An magnetic resonance imaging (MRI) examination of the lumbosacral segment of the spine was performed urgently. It showed dilation of the whole distal segment of the spinal cord from the Th11 level to the mid L1 level, i.e. including its cone. Changes of signal intensity in T2-weighted images in the whole area of the cord at those levels, including the white and gray matter, were observed. The MRI results implied oedematous and ischaemic lesions (Photo 3).
Results of imaging examinations and clinical manifestations were the basis for diagnosing a stroke of the distal segment of the spinal cord, supplied by the Adamkiewicz artery. After 11 days of hospitalization, the patient, demonstrating flaccid paralysis and sensory disturbances of the lower extremities, was moved to the Ward of Internal Medicine for rehabilitation treatment.


The spinal cord, due to its length, is supplied with blood by a complex network of arterial vessels. Spinal arteries, i.e. branches of vertebral arteries, are the primary source of arterial blood. The arteries include anterior spinal arteries (ASAs) and posterior spinal arteries (PSAs). They are small-diameter vessels, running along the spinal cord. ASA and PSA diameters are in the range 0.2–0.8 mm and 0.1–0.4 mm, respectively [5]. After a short distance, anterior spinal arteries (right and left) join and form one unpaired vessel, running downwards along the anterior median fissure of the spinal cord. It is estimated that the anterior spinal artery supplies blood to 2/3 of the anterior portion of the spinal cord; it vascularizes the grey matter and the anterolateral part of the white matter. The pair of posterior spinal arteries run to the dorsal area of the medulla oblongata and next run downwards in the vertebral canal. The posterior spinal arteries vascularize 1/3 of the posterior portion of the spinal cord, including the posterior funiculi [2]. In their course, the ASAs and PSAs join together with numerous vascular anastomoses and form the vasa corona, which supplies the spinal cord.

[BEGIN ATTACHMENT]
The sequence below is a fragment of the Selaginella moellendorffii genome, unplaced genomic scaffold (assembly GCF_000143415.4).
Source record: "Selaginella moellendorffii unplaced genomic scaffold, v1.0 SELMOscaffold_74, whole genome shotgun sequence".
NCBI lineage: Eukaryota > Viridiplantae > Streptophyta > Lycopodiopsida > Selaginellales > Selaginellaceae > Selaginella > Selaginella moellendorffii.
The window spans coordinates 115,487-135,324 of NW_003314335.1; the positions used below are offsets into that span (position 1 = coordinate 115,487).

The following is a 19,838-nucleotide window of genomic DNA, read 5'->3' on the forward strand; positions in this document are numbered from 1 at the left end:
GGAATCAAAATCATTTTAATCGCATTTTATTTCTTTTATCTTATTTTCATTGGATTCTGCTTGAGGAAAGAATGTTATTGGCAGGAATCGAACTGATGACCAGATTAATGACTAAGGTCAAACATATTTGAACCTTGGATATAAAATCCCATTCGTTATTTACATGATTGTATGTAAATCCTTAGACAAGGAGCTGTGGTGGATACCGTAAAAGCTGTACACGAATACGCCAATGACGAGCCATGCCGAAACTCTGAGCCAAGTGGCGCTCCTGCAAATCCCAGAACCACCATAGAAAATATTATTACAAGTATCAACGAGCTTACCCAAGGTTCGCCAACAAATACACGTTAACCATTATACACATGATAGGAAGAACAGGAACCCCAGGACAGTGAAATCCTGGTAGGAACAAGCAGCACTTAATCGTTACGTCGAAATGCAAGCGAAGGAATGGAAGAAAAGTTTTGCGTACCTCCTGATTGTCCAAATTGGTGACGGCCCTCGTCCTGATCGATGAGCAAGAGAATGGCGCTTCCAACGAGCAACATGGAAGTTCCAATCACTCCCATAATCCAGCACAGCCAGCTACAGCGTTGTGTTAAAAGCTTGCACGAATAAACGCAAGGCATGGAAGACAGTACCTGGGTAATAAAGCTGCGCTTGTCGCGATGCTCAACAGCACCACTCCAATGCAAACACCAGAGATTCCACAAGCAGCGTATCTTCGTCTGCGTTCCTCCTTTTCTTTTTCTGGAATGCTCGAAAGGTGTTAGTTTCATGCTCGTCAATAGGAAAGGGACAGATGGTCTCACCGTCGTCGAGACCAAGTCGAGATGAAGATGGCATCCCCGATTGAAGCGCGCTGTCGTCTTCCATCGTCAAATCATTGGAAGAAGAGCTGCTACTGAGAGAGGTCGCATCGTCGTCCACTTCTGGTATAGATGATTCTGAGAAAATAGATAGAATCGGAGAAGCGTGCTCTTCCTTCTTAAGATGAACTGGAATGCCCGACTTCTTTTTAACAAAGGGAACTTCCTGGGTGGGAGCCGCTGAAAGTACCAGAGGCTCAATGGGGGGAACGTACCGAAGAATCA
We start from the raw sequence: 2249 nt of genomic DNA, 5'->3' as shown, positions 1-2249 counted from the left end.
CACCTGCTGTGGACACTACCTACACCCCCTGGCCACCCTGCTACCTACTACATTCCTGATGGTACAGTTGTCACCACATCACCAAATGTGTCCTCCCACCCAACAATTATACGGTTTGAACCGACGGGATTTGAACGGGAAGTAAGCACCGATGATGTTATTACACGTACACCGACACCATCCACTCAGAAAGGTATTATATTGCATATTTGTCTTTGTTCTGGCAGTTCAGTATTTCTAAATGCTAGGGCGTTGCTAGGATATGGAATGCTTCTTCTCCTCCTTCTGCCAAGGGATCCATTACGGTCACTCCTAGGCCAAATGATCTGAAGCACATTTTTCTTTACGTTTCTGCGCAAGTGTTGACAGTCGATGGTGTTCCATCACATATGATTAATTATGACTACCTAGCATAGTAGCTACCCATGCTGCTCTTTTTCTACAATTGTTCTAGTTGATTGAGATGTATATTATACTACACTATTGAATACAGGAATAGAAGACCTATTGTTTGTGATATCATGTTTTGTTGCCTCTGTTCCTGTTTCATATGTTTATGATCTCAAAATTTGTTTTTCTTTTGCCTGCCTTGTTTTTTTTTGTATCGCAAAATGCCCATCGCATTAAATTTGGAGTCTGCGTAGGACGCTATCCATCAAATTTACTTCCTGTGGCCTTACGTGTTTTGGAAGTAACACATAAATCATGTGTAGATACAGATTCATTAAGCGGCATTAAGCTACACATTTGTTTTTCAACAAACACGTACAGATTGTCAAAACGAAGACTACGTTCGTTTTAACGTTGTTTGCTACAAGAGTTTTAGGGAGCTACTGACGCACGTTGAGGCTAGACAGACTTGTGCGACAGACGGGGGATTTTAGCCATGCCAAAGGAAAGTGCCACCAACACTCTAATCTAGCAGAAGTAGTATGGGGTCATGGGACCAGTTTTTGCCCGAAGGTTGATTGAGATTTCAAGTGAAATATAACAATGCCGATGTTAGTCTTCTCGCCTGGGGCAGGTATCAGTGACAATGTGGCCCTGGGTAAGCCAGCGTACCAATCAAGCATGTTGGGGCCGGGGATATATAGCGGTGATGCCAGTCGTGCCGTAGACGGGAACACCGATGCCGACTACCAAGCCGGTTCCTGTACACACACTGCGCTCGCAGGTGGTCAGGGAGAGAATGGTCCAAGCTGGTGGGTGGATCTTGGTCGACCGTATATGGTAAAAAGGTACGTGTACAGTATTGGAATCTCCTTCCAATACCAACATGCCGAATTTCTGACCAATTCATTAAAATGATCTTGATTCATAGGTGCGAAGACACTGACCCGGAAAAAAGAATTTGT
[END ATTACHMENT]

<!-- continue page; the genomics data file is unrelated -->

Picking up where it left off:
Spinal branches which enter the vertebral canal through intervertebral and sacral foramina are another source of spinal cord vascularization. In the cervical segments they usually arise from the vertebral artery, the ascending cervical artery and deep cervical artery. In the thoracic part they usually arise from posterior intercostal arteries, in the lumbar segment from lumbar and iliolumbar arteries and, finally, in the sacral segment usually from lateral sacral arteries. Distal segments of spinal branches, i.e. anterior and posterior radicular arteries, play a key role in vascularization of the spinal cord. The Adamkiewicz artery, also called the great anterior radiculomedullary artery, is the largest anterior radicular artery, and the vessel which is to a great extent responsible for supplying blood to the medullary cone and the lumbar segments of the spine [6]. An extensive knowledge of topography and morphological variabilities of the Adamkiewicz artery is a key to understanding the pathophysiology and symptomatology of damage to the medullary cone as a result of its ischaemia.
In 68–73% of cases, the Adamkiewicz artery arises on the left side from the posterior branch of the intercostal artery (ICA) or the lumbar artery (LA), usually at the Th8–L1 level (91%) [7, 8]. Next, in 80% of cases it enters the spinal canal at the Th8–L4 level [9]. It is a small vessel, whose diameter ranges between 0.8 and 1.3 mm [7]. Koshino et al. in their study did not observe a significant correlation between the diameter of the Adamkiewicz artery and the diameter of ICA/LA, which the former vessel arises from [8]. Also, no correlation was found between the diameter of the great anterior radiculomedullary artery and sex or the body side along which the artery runs [10]. In some cases, it is possible to find more than one Adamkiewicz artery [11]. Twenty-four percent of patients included in a study conducted by Takase et al. had two Adamkiewicz arteries [12]. The Adamkiewicz artery consists of two parts: the ascending branch, which supplies the spinal cord as far as the inferior part of the thoracic segment, and the descending branch, which runs to the medullary cone. It joins the ASA and they together play an essential role in supplying blood to the spinal cord from the Th8 to the medullary cone.
Until recently, digital subtraction angiography (DSA) had been a basic method applied in imaging diagnostics of small-sized vessels. It enables one to visualize vessels due to administration of contrast agent through properly selected catheters. DSA is characterized by high spatial resolution and allows visualization of vessels 0.2 mm or above in diameter [13]. It is a reliable method which enables one to visualize the Adamkiewicz artery, see its course and identify the vessel it arises from. However, it should be remembered that DSA is an invasive technique, associated with possible adverse effects [12]. Moreover, the effectiveness of successful visualization of the Adamkiewicz artery with the application of this method ranges, according to various authors, from 43% to 65% [14]. According to a study conducted by Williams et al., factors which make this technique less diagnostically reliable include presence of parietal thrombi which close the lumen of the vessel, to which the contrast agent is administered, lack of possibility to insert a catheter into the true lumen of the dissecting aneurysm of the aorta, risk of toxic damage to the spinal cord by the contrast agent and thrombotic complications [15].